About half of you, nearly half of you, are from academia. Nearly half of you are from government agencies: federal, state, local, and importantly, tribal. And a bunch of you are practitioners, from nonprofits and from the private sector.
Two-thirds of you, this is the first time you’ve participated in this process, first time you’re writing a National Climate Assessment. And so, to that two-thirds of you, I want to say: welcome to this incredibly important endeavor, and it’s something you’re going to tell your families about having contributed to. You’re going to hold it up at the end and say, “I did this together with some pretty amazing people, and it matters.” And we’re so glad to have you, because we’ve put a priority on bringing a really wide range of perspectives and experiences to the National Climate Assessment, and by expanding the group in many ways, that’s possible.
And of course, for the veterans who have already participated in a National Climate Assessment: we are so glad to have you back, because your experiences in navigating this are going to be so useful. And to all the new folks, the fact that the veterans are back speaks volumes about how important they know this is.
So, it’s going to take two years to do this. It will be an extraordinary gift. And you all know why we need it now and why it’s more urgent than ever. I don’t have to tell you 2021 was the hottest summer on record. Extreme weather events in the past few months alone have struck communities that are home to more than 100 million Americans – roughly one-in-three Americans have been touched by one of these extreme weather events.
From record heat waves scorching the Pacific Northwest – who knew that Seattle could be that hot? Certainly not Seattle – to the wildfires in California that have reduced some towns and farms and forests to ash, to the flooding that we saw from Hurricane Ida – and not just along the Gulf Coast where you’d expect it, but in New York and New Jersey – and the deep freezes in Texas and Oklahoma last spring, it is clear: we are in uncharted territory.
And the argument that climate is changing – and that it’s changing as a result of human activity – it’s almost becoming unnecessary to make this argument because the climate is making it for us. We still, to occasional people, have to make the argument, but the evidence in front of our eyes is so compelling – in addition to the evidence we collect as scientists – that I think Americans know that this is important, know that we need this information.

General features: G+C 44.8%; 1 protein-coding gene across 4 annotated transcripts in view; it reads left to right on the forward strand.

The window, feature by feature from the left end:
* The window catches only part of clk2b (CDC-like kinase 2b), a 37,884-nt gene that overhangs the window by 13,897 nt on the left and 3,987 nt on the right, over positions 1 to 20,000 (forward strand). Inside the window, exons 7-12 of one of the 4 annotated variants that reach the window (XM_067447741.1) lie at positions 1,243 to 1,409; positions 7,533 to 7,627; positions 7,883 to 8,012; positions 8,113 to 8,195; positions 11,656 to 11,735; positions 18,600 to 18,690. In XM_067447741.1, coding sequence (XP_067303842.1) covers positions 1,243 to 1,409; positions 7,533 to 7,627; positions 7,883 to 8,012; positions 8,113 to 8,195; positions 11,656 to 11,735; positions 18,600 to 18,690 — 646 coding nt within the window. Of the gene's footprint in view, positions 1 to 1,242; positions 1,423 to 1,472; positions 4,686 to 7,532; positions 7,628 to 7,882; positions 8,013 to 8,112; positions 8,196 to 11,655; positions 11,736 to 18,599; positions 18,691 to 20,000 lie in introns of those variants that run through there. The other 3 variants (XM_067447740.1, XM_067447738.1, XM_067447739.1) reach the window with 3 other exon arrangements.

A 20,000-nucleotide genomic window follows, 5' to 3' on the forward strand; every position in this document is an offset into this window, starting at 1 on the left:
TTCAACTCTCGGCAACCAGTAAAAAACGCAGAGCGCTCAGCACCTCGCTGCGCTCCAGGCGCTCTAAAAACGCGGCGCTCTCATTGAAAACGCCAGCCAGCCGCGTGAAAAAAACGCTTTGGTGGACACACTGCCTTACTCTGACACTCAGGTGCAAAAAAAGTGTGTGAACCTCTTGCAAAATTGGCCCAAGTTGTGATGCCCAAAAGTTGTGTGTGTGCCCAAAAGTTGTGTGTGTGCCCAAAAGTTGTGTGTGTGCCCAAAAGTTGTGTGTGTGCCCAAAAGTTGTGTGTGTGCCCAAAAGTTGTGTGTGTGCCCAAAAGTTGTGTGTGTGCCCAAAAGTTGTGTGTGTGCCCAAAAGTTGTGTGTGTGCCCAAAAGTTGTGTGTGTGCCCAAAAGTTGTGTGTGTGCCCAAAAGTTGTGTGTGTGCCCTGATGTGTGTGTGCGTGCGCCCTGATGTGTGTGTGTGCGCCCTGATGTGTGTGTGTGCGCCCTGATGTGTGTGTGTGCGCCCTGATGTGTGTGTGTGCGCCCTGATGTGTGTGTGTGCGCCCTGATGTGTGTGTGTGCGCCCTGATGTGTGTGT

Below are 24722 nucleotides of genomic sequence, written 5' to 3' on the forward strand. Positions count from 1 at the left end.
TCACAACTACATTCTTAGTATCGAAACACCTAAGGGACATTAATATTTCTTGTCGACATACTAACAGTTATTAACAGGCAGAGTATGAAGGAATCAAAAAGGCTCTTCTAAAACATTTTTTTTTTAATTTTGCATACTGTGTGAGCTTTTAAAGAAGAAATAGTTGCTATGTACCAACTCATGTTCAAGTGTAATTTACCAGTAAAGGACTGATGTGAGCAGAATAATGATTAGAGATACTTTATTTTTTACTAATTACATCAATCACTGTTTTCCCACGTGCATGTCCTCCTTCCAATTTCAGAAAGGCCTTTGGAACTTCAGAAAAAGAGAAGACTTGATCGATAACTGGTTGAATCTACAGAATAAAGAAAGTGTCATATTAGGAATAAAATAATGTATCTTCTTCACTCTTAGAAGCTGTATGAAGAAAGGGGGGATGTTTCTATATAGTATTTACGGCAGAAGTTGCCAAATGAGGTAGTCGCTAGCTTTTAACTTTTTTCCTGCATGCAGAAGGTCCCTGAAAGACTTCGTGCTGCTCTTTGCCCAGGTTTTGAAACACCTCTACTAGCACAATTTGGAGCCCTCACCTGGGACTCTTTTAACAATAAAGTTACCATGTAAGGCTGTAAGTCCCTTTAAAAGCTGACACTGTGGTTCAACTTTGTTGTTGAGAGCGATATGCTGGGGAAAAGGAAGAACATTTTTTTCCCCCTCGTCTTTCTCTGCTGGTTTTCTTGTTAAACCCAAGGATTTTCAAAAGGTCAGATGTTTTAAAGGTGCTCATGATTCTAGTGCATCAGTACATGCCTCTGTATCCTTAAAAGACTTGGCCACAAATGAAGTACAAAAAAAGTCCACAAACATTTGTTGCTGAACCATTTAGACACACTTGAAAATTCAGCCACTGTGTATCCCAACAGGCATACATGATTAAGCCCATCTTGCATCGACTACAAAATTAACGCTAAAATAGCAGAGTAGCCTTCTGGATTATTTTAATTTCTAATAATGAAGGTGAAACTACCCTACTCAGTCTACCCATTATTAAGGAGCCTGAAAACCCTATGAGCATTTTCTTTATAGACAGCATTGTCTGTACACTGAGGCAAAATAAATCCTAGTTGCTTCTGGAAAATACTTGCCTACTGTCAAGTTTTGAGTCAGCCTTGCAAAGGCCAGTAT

So, you guys are making an atlas to help us move forward. It’s not going to take the journey by itself. It’s not going to solve climate change by itself. That task is in everyone’s hands; we’ve all got to do our part.
But it is an essential guidebook that you are writing. And when that is in the hands of a lot of people, it’s going to let us take a step on this journey into this uncharted territory, because you are going to be the advance team charting it. And people will know that they have the best available science at their fingertips to help guide them in their planning, and that they can make smart decisions guided by that science.
That’s the value of the National Climate Assessment. More than any NCA that came before, it is going to meet people where they are with the useful information that they need. And we need to put the power of that information into the hands of people everywhere, so that we can act rapidly, equitably, and effectively.
So I just want to thank all of you for the contributions that you’re going to make. If you didn’t know what you were signing up for fully – well, none of us do – I think you’re going to discover things that you didn’t even imagine need doing, as you actually enter into this. But I’m going to venture to say none of you are going to regret being part of this.
And what I do know is, all of us – everybody else, the other 300-plus million Americans – are going to owe an enormous debt of gratitude to you – and, by the way, to your families, for their support in your doing this. And please, on behalf of 300 million Americans, apologize to your families, for the nights that you’re working late and the weekends. But, it is going to make a difference. I and all of America are looking forward to your rigorous and clear guidance and assessment.
Thank you, Allison, thank you for your leadership again, and I’ll turn it back over to you. Thank you everybody.